“For I am persuaded, that neither death, nor life, nor angels, nor principalities, nor powers, nor things present, nor things to come, Nor height, nor depth, nor any other creature, shall be able to separate us from the love of God, which is in Christ Jesus our Lord.” ~ Romans 8:38-39
Location: Franklin County, Indiana
Time: fall of 2000
Nervous about going into her sports physical alone, the sixteen-year-old girl waited restlessly in her truck for her 1 p.m. appointment. At a doctor’s office some thirty miles away, her parents awaited more test results. The girl’s forty-six-year-old mother had spent the last nine months suffering from an unidentified illness and revisited the doctor’s office no less than four times. Hopefully, today there would be answers.
Two minutes before the girl’s appointment, her cell phone rang. Answering it she heard the dreaded words.
“Mom has cancer. It’s very progressed, and they are not sure what they can do about it.”
Hardly able to see, the girl resolutely walked into the doctor’s office. Gone were her jitters about going to the doctor alone. Instead she faced the very real fear that her mother might die before she graduated high school. Biting back tears, she followed directions and completed the required tests. No one suspected anything. In just thirty minutes, the girl left the doctor’s office perceived as just one more surly teenager with no real personality.
The girl started her junior year, and her mother started chemo-therapy. Her mom was unable to stand and spent every day sick in bed. Every night, the girl came home and crawled into her mother’s bed to give her a few minutes of anecdotal stories.
The months spiraled by and the girl pretended everything was okay. She recieved high marks in school. She excelled in sports and was named all-conference. She managed to hold down a part-time job. To everyone else, she seemed fine, but on the inside, fear was eating her alive. Death by cancer was more than a nightmare; it was the reality that her grandmother had endured just fourteen months before. As chemo after chemo failed, the girl started having nightmares. She saw her grandmother’s death bed, but the body in the bed was her mother.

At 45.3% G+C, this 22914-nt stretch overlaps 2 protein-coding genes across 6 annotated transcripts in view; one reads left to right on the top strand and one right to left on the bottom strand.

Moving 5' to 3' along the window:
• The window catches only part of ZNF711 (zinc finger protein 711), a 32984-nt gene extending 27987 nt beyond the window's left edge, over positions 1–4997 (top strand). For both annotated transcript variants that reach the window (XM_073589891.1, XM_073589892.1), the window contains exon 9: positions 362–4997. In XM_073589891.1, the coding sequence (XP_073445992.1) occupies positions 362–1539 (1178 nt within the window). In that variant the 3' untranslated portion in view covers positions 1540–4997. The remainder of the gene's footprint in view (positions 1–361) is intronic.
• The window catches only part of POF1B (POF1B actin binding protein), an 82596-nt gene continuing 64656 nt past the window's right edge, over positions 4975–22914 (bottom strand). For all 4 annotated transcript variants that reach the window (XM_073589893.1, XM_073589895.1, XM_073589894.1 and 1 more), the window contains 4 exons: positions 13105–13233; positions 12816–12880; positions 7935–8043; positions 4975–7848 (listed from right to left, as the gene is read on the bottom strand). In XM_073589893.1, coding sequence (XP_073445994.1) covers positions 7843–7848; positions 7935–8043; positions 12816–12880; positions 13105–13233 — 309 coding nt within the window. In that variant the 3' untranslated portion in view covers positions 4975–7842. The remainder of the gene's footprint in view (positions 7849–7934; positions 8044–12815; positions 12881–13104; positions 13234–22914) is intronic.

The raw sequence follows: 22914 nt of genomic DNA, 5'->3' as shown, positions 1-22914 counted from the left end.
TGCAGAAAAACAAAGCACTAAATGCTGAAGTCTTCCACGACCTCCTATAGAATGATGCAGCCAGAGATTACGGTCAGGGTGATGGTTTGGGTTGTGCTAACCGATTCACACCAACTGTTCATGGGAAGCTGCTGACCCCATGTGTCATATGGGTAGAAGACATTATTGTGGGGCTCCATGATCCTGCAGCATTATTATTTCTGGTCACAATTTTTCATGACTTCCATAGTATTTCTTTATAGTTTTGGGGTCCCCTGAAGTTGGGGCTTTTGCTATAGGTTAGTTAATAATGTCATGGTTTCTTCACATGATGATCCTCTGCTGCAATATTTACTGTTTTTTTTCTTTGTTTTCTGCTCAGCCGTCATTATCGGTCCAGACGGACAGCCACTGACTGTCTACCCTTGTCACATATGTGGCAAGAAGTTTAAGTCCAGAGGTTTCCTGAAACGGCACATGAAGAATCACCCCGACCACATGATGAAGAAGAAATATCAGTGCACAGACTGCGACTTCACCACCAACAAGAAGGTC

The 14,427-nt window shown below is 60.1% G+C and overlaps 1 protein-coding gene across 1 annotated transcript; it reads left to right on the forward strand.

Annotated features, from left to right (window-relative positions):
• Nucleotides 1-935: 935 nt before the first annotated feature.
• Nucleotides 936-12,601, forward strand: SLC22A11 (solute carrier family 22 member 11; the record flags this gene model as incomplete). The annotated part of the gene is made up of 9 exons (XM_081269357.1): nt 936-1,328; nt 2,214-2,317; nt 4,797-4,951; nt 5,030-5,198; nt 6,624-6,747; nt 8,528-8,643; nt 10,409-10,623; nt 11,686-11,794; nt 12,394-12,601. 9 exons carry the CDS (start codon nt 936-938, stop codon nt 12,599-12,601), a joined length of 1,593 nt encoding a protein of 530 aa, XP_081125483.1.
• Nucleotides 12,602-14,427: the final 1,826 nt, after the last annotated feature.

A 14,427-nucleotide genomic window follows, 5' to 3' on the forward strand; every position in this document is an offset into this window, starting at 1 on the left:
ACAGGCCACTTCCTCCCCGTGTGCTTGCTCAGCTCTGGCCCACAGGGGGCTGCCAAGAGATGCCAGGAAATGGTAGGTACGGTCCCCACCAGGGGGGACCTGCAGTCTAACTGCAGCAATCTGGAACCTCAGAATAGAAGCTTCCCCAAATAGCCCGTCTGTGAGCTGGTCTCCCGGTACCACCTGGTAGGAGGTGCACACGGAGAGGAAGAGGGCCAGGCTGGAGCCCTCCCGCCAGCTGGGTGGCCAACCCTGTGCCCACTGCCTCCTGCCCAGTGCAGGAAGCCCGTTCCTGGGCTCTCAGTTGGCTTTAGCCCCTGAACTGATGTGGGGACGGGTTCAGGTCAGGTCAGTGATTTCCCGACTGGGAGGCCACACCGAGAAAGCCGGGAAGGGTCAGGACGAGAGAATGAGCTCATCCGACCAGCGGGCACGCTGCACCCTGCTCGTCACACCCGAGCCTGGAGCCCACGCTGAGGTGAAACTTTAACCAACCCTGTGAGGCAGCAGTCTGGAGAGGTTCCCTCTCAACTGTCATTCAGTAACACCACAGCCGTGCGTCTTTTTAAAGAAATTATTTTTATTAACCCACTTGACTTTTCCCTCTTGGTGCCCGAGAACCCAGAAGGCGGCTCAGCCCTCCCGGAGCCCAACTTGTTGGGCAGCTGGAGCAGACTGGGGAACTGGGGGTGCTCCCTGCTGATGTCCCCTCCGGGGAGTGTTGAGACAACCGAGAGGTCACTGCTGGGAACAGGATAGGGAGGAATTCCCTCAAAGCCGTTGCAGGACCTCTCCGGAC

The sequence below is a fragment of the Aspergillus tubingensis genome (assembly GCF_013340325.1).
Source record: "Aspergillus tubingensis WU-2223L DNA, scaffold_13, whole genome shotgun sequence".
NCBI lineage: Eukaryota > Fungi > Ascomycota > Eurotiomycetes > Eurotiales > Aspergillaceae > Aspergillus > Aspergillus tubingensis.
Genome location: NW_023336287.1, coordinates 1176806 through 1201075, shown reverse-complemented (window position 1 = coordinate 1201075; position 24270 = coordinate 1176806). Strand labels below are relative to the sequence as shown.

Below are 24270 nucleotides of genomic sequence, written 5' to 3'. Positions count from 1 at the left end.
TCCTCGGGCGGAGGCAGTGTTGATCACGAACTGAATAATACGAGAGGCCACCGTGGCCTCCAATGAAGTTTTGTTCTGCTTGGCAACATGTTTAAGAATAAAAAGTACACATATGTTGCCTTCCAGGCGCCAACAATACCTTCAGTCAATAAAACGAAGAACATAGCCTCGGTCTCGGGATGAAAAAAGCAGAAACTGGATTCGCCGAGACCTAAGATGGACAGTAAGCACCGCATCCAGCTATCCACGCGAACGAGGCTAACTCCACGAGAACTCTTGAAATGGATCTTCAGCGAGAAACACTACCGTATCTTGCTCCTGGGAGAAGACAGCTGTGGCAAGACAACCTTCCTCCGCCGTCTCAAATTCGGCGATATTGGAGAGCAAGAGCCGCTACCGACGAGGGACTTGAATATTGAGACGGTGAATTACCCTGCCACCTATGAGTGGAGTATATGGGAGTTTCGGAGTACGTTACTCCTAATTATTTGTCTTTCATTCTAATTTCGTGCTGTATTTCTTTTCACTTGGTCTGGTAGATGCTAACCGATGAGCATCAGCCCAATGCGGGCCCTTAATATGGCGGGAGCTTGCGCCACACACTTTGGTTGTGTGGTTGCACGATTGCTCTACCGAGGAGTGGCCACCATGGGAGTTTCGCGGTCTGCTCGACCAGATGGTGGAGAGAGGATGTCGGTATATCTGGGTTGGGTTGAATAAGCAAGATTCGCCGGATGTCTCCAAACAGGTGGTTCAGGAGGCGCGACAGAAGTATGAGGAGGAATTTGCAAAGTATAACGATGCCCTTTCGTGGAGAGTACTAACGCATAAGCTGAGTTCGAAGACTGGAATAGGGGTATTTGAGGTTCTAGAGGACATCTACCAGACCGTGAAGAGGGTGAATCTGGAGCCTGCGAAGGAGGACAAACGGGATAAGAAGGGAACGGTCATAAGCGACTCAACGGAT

As the days to her mother’s impending surgery approached, the girl’s fears increased. She felt so insignificant and so lost. No one understood, and no one in the world cared. At her breaking point, she fell on her face before God.
“If you’re real. If you really care about me, a little girl in a Podunk little town in the middle of nowhere, then prove it. Show me you’re real. Please care.” The girl cried herself to sleep that night.
Driving home from school the next day, the girl sped. Radio blasting, she started down a steep hill at 70-miles-per-hour. Unexpectedly, the front tire on her minivan popped off. Tire, rim, hubcap, everything gone. The front of the van dropped to the road, but she couldn’t stop. With a fifty foot ditch on the left and the side of the mountain sloping upward on her right, she had no choice but to ride out the road. A mile and a half later she stopped, shaking and crying. Mom and Dad were at the cancer pavilion an hour and a half away. Her sisters were at college in another state. Finally she called 911.
The sheriff’s department showed up, and the officer who came to get her out of her smoking vehicle said, “Take a walk with me. I saw where you went off the road about a mile or so back. You actually dented the pavement. As far as your vehicle goes, look how the front end has melted. You ate the van up, but it didn’t catch fire. I couldn’t even find your tire. It must be in the ditch, but it’s too steep to go down from here.”
Pointing to the ditch on the left, the officer said, “You should be down there. In a top heavy mini-van, you should have flipped. There’s no way you should’ve been able to control the vehicle going downhill that distance. If you had gone over, no one would have even seen your vehicle. No one would have known what happened to you. Someone was watching out. Someone had you in the palm of His hand.”
The girl explained her situation and the officer located her grandfather. While they waited for the tow truck and her grandfather, the officer said nothing. When her ride came, the girl thanked him and started to get out of his cruiser.
“You going to be ok?”
“Absolutely!” God heard her silent cry and showed her right where she was. As the officer had said, she rested in the palm of God’s hand and nothing on this earth could shake that grip.
Can you relate to this teen? Have you felt lost, broken, alone? Like no one understood or even cared? Did you reach out to God? What did God do to show that YOU mattered to Him?